Building better relationships and rethinking rejection
Several skills are involved in building relationships that are satisfying and nurturing. You must be prepared to make some effort to keep them going.
Building better relationships
How to build better relationships? Turn around or abandon draining ones, and enhance and strengthen sustaining ones.
Several skills are involved in building relationships that are satisfying and nurturing. You must be prepared to make some effort to keep them going. Moreover, relationships, in order to be sustaining, must have certain elements like honesty, loyalty, trust and understanding. One essential requirement for this process is learning to understand the needs of others and to realize and assert your own needs within the relationship.
One way to learn about another person’s need is with supportive listening. This is an attentive, non judgemental activity where you invite another to express his or her needs in a clear-cut fashion. It is only after you know what the other person wants that you can move to meet those needs. Otherwise, you are just guessing and may choose the wrong need, this diminishing the relationship. An understanding of the other person’s thoughts and feelings gives you the power to communicate successfully. Supportive listening is designed to promote understanding and empathy, nor to be an advice-giving session.
Often, people have difficulty asking for what they need. They feel guilty, or they negatively assume that they will not get their needs met anyway. If you are one of those people, think about this: everyone who is speaking up has the same odds for getting their needs met as you, so why not jump in and be direct with people? The unasked questions or the withheld request has undone many relationships. What you need matters; not voicing your needs will ensure they are not met.
Another important aspect of voicing needs is that even if you are told “no”, that doesn’t necessarily mean “no” forever. You have the right to ask if a situation is negotiable or if your need could be met at a later date. You might only have to wait a while in order to have your need met. It is easier to live with delayed gratification, if you know you will get what you want at a later date.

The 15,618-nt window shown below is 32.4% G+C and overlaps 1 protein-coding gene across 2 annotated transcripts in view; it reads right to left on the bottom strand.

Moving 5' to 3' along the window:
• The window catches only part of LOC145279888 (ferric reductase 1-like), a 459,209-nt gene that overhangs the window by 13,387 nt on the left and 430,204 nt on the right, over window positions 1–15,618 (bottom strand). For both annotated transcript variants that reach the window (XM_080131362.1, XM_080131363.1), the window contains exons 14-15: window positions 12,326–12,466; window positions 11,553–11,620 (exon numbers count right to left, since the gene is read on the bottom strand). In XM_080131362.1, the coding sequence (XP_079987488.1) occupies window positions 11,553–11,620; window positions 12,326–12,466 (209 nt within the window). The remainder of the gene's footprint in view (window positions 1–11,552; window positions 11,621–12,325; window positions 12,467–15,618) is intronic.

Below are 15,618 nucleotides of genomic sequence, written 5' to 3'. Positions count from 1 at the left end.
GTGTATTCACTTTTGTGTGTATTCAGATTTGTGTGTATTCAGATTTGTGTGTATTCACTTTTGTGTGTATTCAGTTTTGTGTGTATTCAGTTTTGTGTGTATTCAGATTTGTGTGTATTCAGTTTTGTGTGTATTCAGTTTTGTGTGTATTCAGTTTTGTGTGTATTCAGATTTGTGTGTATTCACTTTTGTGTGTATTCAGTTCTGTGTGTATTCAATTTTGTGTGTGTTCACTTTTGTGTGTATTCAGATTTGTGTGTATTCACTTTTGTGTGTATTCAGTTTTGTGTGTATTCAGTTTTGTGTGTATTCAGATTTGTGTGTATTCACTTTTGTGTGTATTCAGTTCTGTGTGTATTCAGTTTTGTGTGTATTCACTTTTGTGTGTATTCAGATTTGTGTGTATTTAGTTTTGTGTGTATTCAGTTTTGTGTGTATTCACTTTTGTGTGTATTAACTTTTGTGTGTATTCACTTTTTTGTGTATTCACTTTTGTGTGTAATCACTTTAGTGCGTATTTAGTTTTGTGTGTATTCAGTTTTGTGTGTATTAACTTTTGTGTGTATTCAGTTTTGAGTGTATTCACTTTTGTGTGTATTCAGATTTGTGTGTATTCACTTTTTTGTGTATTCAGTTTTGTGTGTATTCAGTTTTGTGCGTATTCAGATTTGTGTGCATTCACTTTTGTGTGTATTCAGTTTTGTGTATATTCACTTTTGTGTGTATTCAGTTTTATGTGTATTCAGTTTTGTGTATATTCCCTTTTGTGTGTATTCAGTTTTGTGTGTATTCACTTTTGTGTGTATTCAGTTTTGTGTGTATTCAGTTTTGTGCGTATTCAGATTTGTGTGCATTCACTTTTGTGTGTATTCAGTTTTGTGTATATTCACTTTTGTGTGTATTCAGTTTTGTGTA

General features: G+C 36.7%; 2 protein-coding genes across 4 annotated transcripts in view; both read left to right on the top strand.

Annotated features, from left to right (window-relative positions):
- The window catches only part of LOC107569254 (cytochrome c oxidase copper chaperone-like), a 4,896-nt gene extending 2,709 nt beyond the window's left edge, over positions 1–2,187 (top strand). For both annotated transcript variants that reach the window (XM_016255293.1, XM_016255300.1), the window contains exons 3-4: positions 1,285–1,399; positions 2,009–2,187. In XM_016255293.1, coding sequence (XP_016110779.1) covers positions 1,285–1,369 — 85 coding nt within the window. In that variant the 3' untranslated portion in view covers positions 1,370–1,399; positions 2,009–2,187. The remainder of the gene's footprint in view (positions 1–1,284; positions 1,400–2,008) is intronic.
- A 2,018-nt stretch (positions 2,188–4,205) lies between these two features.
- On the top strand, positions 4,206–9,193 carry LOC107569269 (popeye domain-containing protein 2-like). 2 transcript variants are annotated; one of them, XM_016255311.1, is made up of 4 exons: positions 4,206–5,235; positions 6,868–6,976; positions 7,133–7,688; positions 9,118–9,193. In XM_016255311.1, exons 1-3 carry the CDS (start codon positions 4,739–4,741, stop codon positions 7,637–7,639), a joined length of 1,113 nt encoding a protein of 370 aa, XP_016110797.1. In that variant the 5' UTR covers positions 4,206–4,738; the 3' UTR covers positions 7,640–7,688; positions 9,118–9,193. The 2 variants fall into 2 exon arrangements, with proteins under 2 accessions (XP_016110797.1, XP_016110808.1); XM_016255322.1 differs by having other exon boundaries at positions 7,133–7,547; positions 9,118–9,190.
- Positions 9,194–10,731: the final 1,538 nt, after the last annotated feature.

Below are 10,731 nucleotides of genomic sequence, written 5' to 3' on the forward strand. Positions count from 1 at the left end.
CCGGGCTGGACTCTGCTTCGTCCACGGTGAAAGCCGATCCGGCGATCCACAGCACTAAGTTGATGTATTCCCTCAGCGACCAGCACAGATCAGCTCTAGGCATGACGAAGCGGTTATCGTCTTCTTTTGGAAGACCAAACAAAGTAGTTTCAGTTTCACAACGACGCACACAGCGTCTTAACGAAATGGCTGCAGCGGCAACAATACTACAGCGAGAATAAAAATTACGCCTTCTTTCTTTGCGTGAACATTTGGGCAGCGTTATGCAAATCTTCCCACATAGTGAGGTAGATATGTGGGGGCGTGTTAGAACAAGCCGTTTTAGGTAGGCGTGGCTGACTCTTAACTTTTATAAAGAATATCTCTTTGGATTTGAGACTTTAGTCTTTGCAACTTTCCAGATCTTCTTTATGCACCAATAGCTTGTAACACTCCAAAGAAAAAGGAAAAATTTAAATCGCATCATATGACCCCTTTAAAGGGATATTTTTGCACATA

Handling conflicting needs
Sometimes we have different views on what is important. These conflicts help us learn more about each other.
When these occasions occur, these conflicts must be addressed immediately so that frustration does not build up. To resolve needs in opposition, you must find some common ground.
Sometimes surfacing a conflict helps to get it out in the open for discussion. Caring confrontation about a problem and determining a resolution that will work for all are necessary to sustaining relationships.
If the goal is to preserve the relationship, then surfacing issues is important. Ignoring the anxiety and growing dissatisfaction produced by conflicting needs is not a caring or supportive act.
One difficulty that enters into relationship conflict, and in some cases actually contributes to an unwillingness to address need conflicts, is the fear of rejection. This fear may be the result of excess baggage brought into adulthood from a non nurturing, negative childhood. Children who feel as if their parents did not really care for their needs grow up to be adults who worry that the ones they love won’t love them back. This may be especially true in any statements of need conflict, even if tactfully offered, were squashed or belittled.
Everyone has fears of rejection. The truth is, not everyone has to like you for you to have satisfying relationships. Remember also that what may seem at first like rejection may not actually be that at all.
Sometimes, though, you will come across people who just do not wish to be in a relationship with you as badly as you wish to be involved with them. This could be the result of incompatible goals, differing relationship needs, or even non-meshing life schedules - some people are work oriented rather than people or relationship oriented. Other people could be so preoccupied with their own problems that they don’t even think in terms of “like” or “dislike”.
McKee, S.L. and Walters, B.L., 2002. Transition management: A practical approach to personal and professional development. Prentice Hall.
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